In an interview with the Herald about the time he first became involved with local and national politics, Dick Quax, who died yesterday aged 70, admitted he was, in his words, "opinionated".

Maybe, but brash and determined might better describe his approach.

From the time he first ventured north from the Waikato, where he had lived after he and his family had arrived from Holland in the 1960s, Quax stood out. Many will recall from the earliest times his trademark moustache.

While others might have found middle and long distance running not too challenging, Quax was one who had to work at it, especially as he was often battling injury, particularly shin splints which dogged him for much of his career.

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Yet despite some setbacks, and many will recall his always ready laugh as he went about his training and competition, he was one of a rare breed who ran a mile in under four minutes and a marathon in a tick over 2h 10m.

He and the late John Davies were two of a kind. Neither won Olympic gold, both moved north from the Waikato to Auckland and both switched to coaching after their competitive days were behind them.

They later became co-promoters and rekindled interest in a sport struggling to recapture the glory days of the Peter Snell and John Walker-led eras of the 1960s and '70s with a series of hugely-successful international meets around the country.

Quax was the all-round athlete, be it on the track, road or in cross-country.

While his Olympic 5000m silver and later his world record over the same distance are pitched as highlights of his career, many will remember he ran the anchor leg of the 4 x one mile relay at Mt Smart Stadium in 1972 when he, Kevin Ross, Tony Polhill and Dick Tayler broke the world record running 16m 02.8s - more than 20s faster than Snell, Murray Halberg, Barry Magee and Gary Philpott had run establishing their world record 11 years earlier.

Quax, while never winning a New Zealand cross-country title, was a member of the New Zealand squad that won the teams title at the 1975 world championships.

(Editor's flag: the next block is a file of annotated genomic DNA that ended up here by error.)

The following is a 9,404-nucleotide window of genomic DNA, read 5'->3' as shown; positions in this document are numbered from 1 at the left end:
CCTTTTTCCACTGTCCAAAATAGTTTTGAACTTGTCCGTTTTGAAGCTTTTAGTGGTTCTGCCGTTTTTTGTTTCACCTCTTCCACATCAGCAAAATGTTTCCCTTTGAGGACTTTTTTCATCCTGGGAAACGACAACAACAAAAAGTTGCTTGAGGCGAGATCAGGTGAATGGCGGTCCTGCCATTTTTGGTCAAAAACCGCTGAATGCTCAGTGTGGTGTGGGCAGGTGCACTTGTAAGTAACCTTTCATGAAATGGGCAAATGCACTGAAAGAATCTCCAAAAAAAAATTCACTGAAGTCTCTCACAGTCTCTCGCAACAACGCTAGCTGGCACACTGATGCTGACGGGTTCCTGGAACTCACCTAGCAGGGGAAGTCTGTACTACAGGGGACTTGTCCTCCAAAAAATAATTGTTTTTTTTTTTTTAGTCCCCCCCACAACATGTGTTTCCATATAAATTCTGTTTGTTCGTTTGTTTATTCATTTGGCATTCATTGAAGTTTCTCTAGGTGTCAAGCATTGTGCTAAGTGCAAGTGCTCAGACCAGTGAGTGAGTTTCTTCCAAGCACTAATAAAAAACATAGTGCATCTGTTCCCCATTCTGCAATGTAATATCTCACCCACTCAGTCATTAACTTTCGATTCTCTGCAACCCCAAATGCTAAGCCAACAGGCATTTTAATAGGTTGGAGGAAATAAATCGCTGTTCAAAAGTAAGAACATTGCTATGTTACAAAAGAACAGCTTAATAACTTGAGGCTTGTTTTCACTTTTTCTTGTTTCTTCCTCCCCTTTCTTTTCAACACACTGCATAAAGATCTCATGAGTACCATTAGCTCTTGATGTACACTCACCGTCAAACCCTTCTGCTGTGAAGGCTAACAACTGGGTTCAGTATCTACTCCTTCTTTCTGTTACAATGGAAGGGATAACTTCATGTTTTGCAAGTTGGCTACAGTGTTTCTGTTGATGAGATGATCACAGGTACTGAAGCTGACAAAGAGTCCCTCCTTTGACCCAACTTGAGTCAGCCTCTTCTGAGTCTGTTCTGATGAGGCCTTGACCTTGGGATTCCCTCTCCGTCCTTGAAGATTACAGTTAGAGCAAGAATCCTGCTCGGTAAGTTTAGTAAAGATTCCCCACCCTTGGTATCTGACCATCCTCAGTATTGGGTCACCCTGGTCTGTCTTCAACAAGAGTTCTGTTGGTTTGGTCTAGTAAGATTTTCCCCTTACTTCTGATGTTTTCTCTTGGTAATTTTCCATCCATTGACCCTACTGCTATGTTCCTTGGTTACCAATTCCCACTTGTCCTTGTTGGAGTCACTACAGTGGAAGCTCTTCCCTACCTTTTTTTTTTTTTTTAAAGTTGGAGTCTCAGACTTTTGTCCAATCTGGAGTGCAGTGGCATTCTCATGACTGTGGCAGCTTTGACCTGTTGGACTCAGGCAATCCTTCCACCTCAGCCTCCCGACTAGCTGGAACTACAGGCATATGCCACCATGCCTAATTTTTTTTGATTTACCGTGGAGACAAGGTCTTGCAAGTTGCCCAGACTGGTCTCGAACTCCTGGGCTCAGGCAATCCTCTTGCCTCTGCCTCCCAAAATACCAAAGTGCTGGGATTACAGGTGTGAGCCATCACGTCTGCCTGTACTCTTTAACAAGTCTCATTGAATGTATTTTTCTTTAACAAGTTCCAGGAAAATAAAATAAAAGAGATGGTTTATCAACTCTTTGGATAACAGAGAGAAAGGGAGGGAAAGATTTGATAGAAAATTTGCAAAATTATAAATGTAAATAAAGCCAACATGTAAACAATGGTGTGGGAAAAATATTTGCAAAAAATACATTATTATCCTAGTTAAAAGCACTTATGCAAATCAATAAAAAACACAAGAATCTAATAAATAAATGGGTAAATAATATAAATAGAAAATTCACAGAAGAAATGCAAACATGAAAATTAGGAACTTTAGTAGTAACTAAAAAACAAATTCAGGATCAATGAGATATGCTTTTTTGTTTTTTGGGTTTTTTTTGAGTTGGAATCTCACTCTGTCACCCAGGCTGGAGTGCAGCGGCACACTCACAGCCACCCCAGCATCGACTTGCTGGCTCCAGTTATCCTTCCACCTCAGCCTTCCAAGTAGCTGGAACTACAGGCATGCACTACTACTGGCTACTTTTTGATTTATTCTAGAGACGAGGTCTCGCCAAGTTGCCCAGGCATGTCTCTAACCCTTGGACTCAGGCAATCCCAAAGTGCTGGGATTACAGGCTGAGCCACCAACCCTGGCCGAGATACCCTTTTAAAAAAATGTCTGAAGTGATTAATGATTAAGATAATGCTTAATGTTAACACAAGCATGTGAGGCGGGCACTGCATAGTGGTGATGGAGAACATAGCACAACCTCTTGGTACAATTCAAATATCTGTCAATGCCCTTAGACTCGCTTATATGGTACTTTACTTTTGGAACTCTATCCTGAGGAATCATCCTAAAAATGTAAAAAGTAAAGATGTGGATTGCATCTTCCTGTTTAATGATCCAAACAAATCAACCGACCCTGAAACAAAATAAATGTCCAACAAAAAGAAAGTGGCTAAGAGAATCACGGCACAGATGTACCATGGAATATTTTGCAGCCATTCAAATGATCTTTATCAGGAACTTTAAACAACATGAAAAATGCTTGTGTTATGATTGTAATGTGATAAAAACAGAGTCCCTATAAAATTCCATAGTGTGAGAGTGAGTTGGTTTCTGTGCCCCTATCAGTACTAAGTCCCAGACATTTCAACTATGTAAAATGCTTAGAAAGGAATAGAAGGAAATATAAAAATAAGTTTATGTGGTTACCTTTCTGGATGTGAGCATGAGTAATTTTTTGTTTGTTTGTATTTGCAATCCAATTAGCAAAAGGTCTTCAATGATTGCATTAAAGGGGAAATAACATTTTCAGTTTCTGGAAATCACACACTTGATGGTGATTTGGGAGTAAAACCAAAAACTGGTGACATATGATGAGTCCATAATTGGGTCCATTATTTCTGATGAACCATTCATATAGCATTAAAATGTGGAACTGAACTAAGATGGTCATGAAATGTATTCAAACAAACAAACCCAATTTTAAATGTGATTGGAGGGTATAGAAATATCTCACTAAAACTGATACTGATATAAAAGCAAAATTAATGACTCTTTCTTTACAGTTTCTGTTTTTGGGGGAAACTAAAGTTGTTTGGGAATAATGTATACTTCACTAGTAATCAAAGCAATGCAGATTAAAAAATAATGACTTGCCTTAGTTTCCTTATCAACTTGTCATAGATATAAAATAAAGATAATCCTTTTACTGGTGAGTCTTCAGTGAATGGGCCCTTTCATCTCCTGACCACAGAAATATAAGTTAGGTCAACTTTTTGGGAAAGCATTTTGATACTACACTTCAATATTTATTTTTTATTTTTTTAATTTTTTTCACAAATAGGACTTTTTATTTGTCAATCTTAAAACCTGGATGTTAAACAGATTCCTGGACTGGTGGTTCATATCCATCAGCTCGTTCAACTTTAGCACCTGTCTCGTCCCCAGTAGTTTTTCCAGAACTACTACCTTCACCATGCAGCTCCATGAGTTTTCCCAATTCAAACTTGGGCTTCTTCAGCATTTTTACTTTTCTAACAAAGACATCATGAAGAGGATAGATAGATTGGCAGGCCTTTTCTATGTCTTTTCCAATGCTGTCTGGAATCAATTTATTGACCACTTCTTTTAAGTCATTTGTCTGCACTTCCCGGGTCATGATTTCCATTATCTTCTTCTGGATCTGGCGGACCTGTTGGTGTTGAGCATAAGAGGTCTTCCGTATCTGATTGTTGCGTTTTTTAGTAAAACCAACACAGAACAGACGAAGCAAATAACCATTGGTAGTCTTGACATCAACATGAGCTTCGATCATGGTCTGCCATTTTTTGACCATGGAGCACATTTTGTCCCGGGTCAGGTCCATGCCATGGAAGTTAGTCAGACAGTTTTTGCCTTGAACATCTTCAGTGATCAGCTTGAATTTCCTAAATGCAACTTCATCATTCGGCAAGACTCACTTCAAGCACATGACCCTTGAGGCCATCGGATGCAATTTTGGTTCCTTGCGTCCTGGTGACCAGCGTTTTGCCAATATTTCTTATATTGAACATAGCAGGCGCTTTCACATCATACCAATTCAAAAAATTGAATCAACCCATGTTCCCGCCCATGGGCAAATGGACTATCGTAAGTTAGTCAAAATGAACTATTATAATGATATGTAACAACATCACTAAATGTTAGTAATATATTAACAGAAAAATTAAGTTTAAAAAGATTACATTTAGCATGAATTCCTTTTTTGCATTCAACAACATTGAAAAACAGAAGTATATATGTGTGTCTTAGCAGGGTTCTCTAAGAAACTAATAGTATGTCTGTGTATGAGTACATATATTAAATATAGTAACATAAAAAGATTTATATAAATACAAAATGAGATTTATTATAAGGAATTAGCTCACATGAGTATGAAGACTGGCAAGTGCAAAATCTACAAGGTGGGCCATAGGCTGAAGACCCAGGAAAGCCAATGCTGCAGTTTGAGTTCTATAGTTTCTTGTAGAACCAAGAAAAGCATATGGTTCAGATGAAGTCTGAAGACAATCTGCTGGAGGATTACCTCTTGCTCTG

While never a "my way or the highway" sort of guy, Quax had strong views on how things should be done and had the record to back it.

An elated Dick Quax celebrates his 5000m world record in 1977. Photo / NZ Herald
An elated Dick Quax celebrates his 5000m world record in 1977. Photo / NZ Herald

He wasn't afraid to say it how it was. In 1974, when forced out of the Christchurch Commonwealth Games through injury, he was sent packing from the Games village for taking up an offer to write an article for the Sunday Times in which he predicted mayhem in the 5000m final after the roughhouse tactics in the 10,000m won by Tayler.

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In the 1960s and '70s, there was great rivalry between Owairaka and Lynndale as the leading harrier clubs in Auckland but that domination was challenged by University, with Davies and Quax to the forefront.

But any club allegiances were put to one side on Sunday mornings when runners from across the city tackled the famed Waitakeres. A training run perhaps, but with an edge.

Quax was never short of a word. More often than not, it was common sense and from the heart. He was passionate about his sport and encouraged runners of all abilities.

In his book Athletes of the Century - 100 years of New Zealand track and field, historian Peter Heidenstrom rated Halberg as his 5000m "Dream Team" with Quax as his reserve. Few would dare challenge that.

Anyone who ran against, with or was coached by Quax will be saddened by his passing. He was a pathfinder - on and off the track - but one who made people listen, often with a touch of humour.

Sadly the sport, not only in New Zealand, does not have enough people with the same attitude as Quax. Silver was okay but 'I want gold' was very much his mantra in all he did.

Athletic achievements

• Dick Quax won silver at the 1970 Commonwealth Games in the 1500m.

• He was part of the team that set the world 4 x one mile relay record of 16m 02.8s at Mt Smart Stadium in 1972.

• He won silver again at the 1976 Montreal Olympics in the 5000m.

• He set the world 5000m record in 1977 in Stockholm, clocking 13m 12.9s.